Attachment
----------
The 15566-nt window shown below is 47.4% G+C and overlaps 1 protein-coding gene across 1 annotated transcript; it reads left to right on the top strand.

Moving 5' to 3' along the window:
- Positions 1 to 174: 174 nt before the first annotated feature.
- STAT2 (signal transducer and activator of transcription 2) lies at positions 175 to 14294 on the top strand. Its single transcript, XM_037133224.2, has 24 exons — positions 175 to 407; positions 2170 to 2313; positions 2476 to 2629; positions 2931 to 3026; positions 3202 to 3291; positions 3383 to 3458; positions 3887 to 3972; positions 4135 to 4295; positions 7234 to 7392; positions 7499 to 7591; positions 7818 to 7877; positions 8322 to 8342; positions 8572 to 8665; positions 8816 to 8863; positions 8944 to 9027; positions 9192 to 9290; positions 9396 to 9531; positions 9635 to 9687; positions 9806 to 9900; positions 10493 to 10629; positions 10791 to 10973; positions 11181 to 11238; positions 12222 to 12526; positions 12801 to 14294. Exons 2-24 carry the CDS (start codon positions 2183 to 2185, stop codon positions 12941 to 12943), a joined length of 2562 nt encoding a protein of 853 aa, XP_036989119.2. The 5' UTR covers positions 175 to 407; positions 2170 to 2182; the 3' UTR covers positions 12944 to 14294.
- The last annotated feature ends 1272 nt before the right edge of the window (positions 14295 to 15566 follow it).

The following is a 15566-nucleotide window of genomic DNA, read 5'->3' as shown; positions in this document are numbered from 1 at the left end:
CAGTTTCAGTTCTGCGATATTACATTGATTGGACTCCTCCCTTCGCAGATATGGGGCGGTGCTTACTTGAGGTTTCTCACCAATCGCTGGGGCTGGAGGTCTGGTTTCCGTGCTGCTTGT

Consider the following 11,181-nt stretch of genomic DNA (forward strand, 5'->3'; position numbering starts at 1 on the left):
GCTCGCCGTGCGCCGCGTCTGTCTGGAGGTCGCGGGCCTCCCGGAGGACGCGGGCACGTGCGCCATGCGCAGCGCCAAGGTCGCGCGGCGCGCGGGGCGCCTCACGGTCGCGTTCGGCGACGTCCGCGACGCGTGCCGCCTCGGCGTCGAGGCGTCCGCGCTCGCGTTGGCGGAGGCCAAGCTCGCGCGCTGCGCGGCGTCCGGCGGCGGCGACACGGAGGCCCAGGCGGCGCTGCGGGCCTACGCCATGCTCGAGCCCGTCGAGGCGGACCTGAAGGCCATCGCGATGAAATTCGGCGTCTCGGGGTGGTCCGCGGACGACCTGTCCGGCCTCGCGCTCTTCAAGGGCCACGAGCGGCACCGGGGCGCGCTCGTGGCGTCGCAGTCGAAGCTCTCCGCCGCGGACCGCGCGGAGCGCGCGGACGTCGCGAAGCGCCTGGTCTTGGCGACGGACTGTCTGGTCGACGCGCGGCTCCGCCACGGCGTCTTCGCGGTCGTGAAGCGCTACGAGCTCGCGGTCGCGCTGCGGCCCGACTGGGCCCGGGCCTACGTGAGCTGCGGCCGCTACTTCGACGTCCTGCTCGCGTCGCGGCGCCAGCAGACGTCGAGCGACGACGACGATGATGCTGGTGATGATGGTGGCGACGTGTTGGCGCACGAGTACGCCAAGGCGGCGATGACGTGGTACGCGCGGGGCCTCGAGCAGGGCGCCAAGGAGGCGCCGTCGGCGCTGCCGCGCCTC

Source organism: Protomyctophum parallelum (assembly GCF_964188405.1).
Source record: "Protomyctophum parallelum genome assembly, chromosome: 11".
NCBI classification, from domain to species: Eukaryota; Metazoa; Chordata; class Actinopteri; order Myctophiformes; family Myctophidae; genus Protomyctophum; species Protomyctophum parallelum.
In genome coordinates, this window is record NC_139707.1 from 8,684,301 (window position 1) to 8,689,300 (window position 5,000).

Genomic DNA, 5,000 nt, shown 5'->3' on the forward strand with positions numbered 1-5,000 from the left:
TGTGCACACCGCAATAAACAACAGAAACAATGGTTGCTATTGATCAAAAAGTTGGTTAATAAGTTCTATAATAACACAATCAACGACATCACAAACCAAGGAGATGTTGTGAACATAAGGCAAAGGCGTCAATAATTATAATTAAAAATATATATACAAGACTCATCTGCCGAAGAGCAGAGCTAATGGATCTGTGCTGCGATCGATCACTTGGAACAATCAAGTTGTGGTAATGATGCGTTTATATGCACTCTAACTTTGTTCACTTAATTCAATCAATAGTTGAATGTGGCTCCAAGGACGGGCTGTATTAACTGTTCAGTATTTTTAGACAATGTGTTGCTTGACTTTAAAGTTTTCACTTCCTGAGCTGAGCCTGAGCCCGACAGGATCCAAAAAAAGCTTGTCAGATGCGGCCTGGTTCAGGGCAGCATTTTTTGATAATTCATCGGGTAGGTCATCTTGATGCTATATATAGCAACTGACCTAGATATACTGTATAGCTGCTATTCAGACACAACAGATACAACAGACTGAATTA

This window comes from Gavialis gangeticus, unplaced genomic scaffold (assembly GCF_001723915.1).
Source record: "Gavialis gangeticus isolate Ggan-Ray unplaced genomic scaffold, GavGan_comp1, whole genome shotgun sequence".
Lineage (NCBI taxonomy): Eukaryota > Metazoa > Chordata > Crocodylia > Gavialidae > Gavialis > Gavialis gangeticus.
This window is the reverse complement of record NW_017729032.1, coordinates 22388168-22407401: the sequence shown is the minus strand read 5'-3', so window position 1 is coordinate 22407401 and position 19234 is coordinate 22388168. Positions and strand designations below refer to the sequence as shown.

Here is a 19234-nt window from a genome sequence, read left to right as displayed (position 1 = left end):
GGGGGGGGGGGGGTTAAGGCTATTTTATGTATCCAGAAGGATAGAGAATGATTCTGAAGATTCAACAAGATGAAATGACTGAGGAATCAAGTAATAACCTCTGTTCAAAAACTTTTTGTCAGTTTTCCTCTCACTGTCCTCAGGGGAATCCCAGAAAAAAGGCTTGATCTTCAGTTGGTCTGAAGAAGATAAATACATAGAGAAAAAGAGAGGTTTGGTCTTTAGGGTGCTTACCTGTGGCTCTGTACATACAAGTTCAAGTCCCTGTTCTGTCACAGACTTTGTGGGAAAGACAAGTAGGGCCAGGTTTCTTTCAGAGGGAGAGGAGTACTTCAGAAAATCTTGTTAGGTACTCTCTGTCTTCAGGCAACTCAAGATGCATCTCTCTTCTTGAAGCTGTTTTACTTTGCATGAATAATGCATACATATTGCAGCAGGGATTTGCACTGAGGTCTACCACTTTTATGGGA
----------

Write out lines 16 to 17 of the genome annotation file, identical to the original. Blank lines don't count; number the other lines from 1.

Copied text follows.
This window comes from Gavialis gangeticus, unplaced genomic scaffold (assembly GCF_001723915.1).
Source record: "Gavialis gangeticus isolate Ggan-Ray unplaced genomic scaffold, GavGan_comp1, whole genome shotgun sequence".